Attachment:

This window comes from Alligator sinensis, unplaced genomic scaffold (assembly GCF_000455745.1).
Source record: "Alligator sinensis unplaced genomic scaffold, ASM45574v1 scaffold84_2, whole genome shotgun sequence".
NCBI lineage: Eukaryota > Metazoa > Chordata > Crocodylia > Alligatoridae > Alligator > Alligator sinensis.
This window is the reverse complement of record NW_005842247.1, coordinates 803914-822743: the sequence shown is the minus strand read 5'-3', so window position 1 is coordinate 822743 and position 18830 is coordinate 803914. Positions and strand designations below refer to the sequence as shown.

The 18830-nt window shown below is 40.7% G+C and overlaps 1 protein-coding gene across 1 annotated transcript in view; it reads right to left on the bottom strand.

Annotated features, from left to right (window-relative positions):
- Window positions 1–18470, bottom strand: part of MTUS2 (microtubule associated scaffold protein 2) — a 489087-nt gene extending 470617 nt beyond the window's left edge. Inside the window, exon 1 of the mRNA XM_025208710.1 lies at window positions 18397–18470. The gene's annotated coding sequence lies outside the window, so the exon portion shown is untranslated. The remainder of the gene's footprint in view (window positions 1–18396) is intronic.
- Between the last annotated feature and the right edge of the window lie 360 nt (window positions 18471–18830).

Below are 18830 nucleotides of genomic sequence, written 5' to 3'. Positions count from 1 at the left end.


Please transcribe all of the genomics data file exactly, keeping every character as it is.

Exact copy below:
This window comes from Alligator sinensis, unplaced genomic scaffold (assembly GCF_000455745.1).
Source record: "Alligator sinensis unplaced genomic scaffold, ASM45574v1 scaffold84_2, whole genome shotgun sequence".
NCBI lineage: Eukaryota > Metazoa > Chordata > Crocodylia > Alligatoridae > Alligator > Alligator sinensis.
This window is the reverse complement of record NW_005842247.1, coordinates 803914-822743: the sequence shown is the minus strand read 5'-3', so window position 1 is coordinate 822743 and position 18830 is coordinate 803914. Positions and strand designations below refer to the sequence as shown.

The 18830-nt window shown below is 40.7% G+C and overlaps 1 protein-coding gene across 1 annotated transcript in view; it reads right to left on the bottom strand.

Annotated features, from left to right (window-relative positions):
- Window positions 1–18470, bottom strand: part of MTUS2 (microtubule associated scaffold protein 2) — a 489087-nt gene extending 470617 nt beyond the window's left edge. Inside the window, exon 1 of the mRNA XM_025208710.1 lies at window positions 18397–18470. The gene's annotated coding sequence lies outside the window, so the exon portion shown is untranslated. The remainder of the gene's footprint in view (window positions 1–18396) is intronic.
- Between the last annotated feature and the right edge of the window lie 360 nt (window positions 18471–18830).

Below are 18830 nucleotides of genomic sequence, written 5' to 3'. Positions count from 1 at the left end.